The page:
After beginning his freshman year as a backup, Faalele started the final eight games of the season, holding onto his starting job as a sophomore, as well. When Faalele announced he would sit out of the 2020 college football season due to the COVID-19 pandemic, many assumed he would declare for the draft. Instead, Faalele came back for his senior year and helped return the Golden Gophers to a winning season.

Faalele could potentially see a situation similar to his freshman year during his rookie season. Right now the Ravens are set to trot out Ronnie Stanley and Morgan Moses as their starting tackles. Moses is competing with Ja’Wuan James for the starting right tackle position currently. Moses and James both have plenty of starting experience, but Moses graded out as only the 40th best offensive tackle last season according to Pro Football Focus and James hasn’t played in an NFL game since the 2019 NFL season. Not to mention, Stanley is expected to start the season but has only played in one game since signing an historic contract back in 2020. Any number of situations could play out that see Faalele force his 6’9″, 400 lb. frame into the starting lineup.

Armour-Davis had extremely limited playing time during his first three years at Alabama, spending his freshman season taking a medical redshirt and the next two seasons as a special teamer. As a redshirt junior, Armour-Davis was named a starting cornerback and led the team with three interceptions on the year, adding four passes defensed and not allowing a single touchdown. He played mostly on the outside but has the scheme versatility to fit in with any system.

Baltimore’s secondary is one of the most-talented in the NFL but a lack of depth bit the team hard in 2021 when starting cornerbacks Marcus Peters and Marlon Humphrey both suffered season-ending injuries. With the departures of Tavon Young and Anthony Averett, Armous-Davis immediately slots in as the team’s No. 3 or 4 cornerback behind Peters, Humphrey, and, possibly, free agent addition Kyle Fuller. Armous-Davis’ playing will likely come on resting downs for Peters or Humphrey. Due to the team’s enviable depth at safety, a nickel- or dime-package might feature three or four safeties, unless Fuller can cement himself as a slot-cornerback.

With Faalele and Armous-Davis now under contract, Michigan second-round pick David Ojabo remains as Baltimore’s only unsigned rookie. Ojabo announced an early departure from Ann Arbor after one year of starting opposite the second-overall pick of the 2022 NFL Draft, Aidan Hutchinson. Considered by most to be a first-round talent, Ojabo slipped into the second round after tearing his Achilles tendon while working out for scouts at the Wolverines’ Pro Day.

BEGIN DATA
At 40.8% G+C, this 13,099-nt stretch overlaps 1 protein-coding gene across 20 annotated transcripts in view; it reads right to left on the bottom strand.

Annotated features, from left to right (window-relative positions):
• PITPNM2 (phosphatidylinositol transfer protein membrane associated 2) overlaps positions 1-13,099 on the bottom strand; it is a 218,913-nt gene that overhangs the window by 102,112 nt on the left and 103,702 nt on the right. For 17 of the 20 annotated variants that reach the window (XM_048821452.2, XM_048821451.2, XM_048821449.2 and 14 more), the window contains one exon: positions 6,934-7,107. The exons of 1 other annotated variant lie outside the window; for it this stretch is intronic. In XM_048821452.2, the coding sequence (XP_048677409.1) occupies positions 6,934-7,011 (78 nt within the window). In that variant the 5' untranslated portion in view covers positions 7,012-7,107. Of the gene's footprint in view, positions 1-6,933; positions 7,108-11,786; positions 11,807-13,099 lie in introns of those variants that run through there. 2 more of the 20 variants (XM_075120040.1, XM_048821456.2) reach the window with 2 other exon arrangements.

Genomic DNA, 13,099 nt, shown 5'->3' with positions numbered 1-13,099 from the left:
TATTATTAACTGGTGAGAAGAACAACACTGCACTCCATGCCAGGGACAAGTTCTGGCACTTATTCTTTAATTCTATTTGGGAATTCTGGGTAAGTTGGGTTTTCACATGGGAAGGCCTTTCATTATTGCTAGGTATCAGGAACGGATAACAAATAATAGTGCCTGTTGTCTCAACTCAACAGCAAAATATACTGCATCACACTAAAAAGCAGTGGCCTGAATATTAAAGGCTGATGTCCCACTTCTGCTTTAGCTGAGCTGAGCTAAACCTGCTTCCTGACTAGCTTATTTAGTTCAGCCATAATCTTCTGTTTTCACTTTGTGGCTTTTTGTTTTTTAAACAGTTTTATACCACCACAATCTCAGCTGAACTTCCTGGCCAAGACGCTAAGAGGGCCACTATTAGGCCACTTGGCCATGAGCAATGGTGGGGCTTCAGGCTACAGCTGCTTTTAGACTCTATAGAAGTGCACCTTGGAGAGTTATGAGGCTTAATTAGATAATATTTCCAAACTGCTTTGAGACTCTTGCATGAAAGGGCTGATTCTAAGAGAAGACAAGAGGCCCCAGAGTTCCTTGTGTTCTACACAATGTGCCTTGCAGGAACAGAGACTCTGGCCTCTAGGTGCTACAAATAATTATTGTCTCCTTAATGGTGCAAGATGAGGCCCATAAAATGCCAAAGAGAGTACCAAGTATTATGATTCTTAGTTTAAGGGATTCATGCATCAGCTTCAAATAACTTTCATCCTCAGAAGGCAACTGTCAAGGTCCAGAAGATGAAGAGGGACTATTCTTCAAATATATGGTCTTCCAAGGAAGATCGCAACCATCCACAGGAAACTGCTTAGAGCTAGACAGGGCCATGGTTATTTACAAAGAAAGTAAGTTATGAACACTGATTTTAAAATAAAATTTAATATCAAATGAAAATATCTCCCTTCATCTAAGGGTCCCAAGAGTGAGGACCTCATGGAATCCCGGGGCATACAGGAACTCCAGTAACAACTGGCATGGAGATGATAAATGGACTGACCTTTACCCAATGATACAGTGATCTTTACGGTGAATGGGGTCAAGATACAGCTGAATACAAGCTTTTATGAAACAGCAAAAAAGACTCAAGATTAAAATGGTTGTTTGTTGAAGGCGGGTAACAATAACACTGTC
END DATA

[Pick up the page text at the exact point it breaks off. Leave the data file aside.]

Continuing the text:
Ravens Eyeing Ja’Wuan James As Ronnie Stanley Insurance

Ronnie Stanley has played one game since an October 2020 ankle injury sidetracked his career, suiting up for the Ravens’ opener last season but missing the rest of the 2021 campaign due to more ankle trouble. The Ravens are hoping their highest-paid offensive lineman returns to start this season, but after Stanley said he was rushed back in 2021, the team is proceeding cautiously.

The former top-10 pick has undergone three ankle surgeries since the initial injury, and he is coming off a 68-snap season. The Ravens’ backup plan, however, looks to be a player who has dealt with worse injury trouble. If Stanley is not ready to return to start this season, Ja’Wuan James is the favorite to be Baltimore’s left tackle starter, Jeff Zrebiec of The Athletic notes (subscription required).

James, 30, has Stanley beat for unavailability. Making their biggest attempt to address a long-troublesome right tackle position, the Broncos gave James a four-year, $51MM deal in 2019. James played all of 63 snaps in Denver, suffering a knee injury in Week 1 of the 2019 season. That malady kept James out most of that year. After the ex-Dolphins first-rounder opted out in 2020, an offsite Achilles tear last May led him out of Denver. The Ravens signed James shortly after the Broncos cut him, giving him a two-year deal for stashing purposes. The team will be expecting a return on investment in Year 2 of this deal.

The Ravens gave James some late-season practice time last year, opening his IR-return window. Months later, James participated at Baltimore’s minicamp. John Harbaugh said last month he did not notice the veteran tackle’s Achilles issue, but padded practices will certainly reveal more about James’ viability with the Ravens. The Dolphins used James as their right tackle from 2014-18, and the Broncos had no intention of moving him. A left tackle gig, following this extensive run of absences, would be an interesting development. If James is not ready to go come September, the Ravens could also cut their losses and save $3MM.